I’m frequently asked the question, how long does it take to get divorced? the simple answer is many months. I imagine if you’re the instigator of the divorce this isn’t what you want to hear. If you’ve moved on or even booked the ‘next’ wedding as one of our customers last week had, then the court process is slow and frustrating. Some companies advertise fast-track services that promise a divorce in 12 weeks. The reality is the UK court system is far slower than that and so average processing times run between 20-22 weeks. In this blog, I set out the divorce process, the typical time it takes and some tips for speeding things up.
Firstly, the minimum length of time you must be married for before you can get divorced is one year. If you’ve been married for under a year, you can have your petition drafted and ready to send, but you cannot submit it until a year after your marriage date.
The most noteworthy point to start with is emotional preparation as this is the biggest predictor of how long it takes to get divorced. Prepared couples divorce more quickly and more amicably. If you are not starting the divorce, you’ll probably need time to adjust. Getting control of your emotions and adopting a business-like approach will help speed up negotiations. Rushing delays things, so why not watch our short video on emotional preparation here. If you’re kicking things off, then don’t rush your partner, instead, invest time in the emotional preparation stage and get coaching or support if needed. The below chart demonstrates the typical stages someone may go through during the divorce process.
This is usually the bit that takes most time. If you’ve already agreed things you can move on to getting your divorced processed through the court. If not, you’ll need to make a list of your finances and agree what’s going to happen to your assets in the future. You’ll also need to agree where the children will live and how you’ll take care of them. This can be tough and consequently many people seek help from our divorce coaches.
You can start the divorce processing before you’ve finalised your arraignments and so use the time it takes the court to process your divorce to negotiate a settlement.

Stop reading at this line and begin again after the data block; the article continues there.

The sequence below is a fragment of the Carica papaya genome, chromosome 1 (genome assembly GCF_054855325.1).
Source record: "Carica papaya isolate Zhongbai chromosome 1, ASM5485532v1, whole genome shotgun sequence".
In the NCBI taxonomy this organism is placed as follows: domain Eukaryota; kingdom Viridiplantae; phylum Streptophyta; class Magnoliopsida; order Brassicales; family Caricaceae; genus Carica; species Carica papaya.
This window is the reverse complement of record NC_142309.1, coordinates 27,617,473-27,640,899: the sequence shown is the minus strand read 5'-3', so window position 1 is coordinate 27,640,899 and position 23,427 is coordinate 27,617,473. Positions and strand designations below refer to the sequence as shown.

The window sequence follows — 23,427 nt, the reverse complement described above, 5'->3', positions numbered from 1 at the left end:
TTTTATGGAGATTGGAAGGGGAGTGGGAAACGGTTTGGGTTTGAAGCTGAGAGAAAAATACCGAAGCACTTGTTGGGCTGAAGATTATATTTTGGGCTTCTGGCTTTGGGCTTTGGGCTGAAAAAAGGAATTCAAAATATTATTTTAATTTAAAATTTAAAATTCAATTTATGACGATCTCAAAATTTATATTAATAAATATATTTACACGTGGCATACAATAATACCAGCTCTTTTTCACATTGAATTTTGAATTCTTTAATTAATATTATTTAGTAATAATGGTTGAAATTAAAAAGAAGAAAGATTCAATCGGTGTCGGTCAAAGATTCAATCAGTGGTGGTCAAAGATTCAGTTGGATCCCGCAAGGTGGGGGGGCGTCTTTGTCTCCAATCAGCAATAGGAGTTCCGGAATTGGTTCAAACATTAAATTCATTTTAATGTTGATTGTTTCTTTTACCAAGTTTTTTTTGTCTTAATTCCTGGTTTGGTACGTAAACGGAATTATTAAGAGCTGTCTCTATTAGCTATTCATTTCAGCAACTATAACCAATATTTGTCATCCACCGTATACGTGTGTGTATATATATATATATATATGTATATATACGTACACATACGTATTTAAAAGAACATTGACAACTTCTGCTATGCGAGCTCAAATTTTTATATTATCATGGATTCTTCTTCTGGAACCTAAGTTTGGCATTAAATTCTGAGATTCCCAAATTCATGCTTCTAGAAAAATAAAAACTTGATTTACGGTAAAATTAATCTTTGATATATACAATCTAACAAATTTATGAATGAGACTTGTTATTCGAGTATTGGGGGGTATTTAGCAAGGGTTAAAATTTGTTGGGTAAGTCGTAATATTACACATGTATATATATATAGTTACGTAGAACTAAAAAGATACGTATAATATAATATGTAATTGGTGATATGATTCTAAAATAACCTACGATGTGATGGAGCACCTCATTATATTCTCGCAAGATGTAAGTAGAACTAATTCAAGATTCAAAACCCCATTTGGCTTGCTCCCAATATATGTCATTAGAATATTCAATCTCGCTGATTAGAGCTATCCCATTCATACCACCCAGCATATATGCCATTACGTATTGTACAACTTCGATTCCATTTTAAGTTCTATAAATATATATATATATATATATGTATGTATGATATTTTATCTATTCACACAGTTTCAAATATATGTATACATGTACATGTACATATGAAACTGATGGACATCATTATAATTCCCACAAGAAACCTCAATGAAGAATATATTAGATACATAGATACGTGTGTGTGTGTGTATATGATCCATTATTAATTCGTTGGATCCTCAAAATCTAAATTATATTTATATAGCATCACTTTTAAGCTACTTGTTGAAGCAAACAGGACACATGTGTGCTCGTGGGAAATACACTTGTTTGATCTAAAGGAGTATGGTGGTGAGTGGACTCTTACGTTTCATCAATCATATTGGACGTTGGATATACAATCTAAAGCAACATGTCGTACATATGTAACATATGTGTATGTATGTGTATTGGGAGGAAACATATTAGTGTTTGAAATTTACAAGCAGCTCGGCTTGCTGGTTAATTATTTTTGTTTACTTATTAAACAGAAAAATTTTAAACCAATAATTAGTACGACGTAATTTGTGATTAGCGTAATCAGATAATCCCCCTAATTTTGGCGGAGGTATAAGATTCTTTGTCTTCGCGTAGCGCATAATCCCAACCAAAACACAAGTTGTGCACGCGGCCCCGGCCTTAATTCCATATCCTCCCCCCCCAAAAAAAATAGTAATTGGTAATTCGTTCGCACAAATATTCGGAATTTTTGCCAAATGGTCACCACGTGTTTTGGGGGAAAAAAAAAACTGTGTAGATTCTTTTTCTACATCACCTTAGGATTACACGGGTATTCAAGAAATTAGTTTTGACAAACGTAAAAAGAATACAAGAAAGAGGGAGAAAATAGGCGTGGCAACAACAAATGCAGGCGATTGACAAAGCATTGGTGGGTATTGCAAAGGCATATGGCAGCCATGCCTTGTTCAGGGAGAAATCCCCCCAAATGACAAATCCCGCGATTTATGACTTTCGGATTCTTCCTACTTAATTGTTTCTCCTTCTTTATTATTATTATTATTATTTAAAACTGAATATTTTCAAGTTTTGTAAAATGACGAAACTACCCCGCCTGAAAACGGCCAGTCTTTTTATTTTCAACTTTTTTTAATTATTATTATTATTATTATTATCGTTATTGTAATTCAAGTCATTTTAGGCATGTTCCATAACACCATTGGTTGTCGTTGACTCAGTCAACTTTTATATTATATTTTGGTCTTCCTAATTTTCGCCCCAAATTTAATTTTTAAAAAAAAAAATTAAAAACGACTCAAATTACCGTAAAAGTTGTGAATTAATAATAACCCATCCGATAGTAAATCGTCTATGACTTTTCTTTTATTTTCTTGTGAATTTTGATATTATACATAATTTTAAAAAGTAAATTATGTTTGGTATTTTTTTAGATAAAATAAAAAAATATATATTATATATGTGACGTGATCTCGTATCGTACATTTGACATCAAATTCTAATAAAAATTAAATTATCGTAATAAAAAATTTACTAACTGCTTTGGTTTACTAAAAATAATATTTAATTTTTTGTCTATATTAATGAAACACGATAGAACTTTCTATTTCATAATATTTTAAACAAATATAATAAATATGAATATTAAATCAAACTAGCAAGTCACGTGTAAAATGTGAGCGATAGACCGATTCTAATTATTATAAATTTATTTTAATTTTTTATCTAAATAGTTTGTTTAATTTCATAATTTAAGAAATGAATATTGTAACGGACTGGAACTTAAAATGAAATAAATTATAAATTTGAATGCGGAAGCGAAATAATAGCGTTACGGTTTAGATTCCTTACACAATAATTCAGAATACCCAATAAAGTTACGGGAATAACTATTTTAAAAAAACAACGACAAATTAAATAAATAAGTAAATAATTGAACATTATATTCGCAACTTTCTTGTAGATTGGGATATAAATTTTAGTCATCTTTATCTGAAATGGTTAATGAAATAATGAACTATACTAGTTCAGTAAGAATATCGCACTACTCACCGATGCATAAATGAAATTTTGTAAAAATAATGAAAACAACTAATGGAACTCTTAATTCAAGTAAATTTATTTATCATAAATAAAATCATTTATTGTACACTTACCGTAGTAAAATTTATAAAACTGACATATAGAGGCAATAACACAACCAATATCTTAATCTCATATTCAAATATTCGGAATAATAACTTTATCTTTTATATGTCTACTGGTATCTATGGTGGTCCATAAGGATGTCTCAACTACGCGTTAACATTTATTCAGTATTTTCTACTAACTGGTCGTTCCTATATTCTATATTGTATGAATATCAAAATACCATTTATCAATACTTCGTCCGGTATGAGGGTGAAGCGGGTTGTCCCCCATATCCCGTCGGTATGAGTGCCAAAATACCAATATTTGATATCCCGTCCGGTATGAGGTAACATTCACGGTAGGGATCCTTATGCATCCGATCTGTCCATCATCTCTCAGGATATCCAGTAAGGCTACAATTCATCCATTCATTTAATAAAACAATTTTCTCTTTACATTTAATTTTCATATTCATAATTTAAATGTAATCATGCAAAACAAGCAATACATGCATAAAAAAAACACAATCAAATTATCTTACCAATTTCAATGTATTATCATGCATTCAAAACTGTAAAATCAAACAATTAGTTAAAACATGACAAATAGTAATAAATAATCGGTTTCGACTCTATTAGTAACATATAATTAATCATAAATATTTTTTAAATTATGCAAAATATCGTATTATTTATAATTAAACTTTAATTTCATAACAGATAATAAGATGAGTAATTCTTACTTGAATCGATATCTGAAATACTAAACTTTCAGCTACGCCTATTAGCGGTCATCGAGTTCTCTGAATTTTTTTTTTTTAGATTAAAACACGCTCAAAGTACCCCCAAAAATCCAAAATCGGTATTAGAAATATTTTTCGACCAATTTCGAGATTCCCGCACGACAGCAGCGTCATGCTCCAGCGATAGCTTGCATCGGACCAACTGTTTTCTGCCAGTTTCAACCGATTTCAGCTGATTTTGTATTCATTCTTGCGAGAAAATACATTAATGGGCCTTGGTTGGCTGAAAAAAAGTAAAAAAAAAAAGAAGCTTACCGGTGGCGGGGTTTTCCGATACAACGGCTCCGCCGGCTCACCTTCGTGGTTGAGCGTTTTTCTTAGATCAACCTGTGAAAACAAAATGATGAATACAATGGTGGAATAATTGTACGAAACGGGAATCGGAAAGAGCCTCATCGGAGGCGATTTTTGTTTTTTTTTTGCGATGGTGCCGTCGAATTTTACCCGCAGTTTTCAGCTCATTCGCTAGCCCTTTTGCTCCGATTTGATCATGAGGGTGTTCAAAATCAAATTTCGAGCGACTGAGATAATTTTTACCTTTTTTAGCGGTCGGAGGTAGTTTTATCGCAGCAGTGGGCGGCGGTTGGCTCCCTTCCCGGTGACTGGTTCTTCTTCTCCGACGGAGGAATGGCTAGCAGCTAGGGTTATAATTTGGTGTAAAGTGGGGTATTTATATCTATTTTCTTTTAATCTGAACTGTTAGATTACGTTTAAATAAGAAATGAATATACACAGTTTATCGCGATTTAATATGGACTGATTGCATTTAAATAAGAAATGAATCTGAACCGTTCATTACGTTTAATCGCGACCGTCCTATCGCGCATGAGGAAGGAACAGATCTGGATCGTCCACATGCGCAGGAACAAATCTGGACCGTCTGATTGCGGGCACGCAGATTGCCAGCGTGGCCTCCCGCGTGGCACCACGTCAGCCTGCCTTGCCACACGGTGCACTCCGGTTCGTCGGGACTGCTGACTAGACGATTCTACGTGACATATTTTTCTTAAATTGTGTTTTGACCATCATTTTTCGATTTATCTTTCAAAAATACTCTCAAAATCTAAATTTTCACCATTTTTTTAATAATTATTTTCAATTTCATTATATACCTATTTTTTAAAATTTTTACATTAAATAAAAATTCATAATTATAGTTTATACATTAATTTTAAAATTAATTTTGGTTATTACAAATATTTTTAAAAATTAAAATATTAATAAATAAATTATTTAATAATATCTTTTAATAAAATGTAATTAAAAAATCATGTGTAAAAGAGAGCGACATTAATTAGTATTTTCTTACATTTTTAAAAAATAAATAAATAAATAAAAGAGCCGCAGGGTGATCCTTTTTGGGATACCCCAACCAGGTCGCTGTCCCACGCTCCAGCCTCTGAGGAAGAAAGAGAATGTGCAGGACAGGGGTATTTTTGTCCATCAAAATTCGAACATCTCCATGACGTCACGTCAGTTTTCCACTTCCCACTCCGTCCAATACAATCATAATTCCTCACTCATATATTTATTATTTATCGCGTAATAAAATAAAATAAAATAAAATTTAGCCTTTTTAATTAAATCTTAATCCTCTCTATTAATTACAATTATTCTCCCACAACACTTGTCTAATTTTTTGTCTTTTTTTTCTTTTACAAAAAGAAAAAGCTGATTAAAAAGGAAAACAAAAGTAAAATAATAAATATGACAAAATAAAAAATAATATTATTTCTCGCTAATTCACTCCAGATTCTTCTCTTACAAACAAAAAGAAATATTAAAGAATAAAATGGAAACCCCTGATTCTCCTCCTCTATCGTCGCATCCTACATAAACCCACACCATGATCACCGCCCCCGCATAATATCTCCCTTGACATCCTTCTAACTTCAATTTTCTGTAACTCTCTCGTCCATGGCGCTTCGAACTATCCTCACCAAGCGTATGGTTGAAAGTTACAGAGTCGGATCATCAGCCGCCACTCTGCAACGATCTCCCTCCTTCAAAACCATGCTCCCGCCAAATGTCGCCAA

First of all, you’ll need to fill in and file your petition with the court. The court will send it to your (ex)-partner. Your ex completes and returns the Acknowledgement of Service form and the court sends you a case number.
Tip 1. Encourage your partner to return the Acknowledgement of Service form rather than wait. If they don’t, the divorce will progress after 21 days so more slowly.
A judge will consider whether the marriage has broken down ‘irretrievably’. If a judge is satisfied that it has, your Decree Nisi will be pronounced a few weeks later and you’ll both receive a Decree Nisi certificate.
Tip 2. Apply immediately after the 21 days have passed if your ex has not returned the acknowledgement of service form.
In addition to the above, you can choose to file a consent order with your divorce paperwork. A Consent Order makes your agreements legally binding and it is therefore the only way of having a clean break between you and so stopping future claims.
Tip 3. Have a Consent Order as it provides peace of mind that you have finalised your arrangements. Avoid any nasty surprises in future.
Six weeks and one day after Nisi is pronounced you can apply for a Decree Absolute. This is the final piece of paper you need to be divorced.
Finally, you will receive the Decree Absolute certificate when you are legally divorced and the process is finalised. You’re now legally divorced and so free to re-marry if you wish.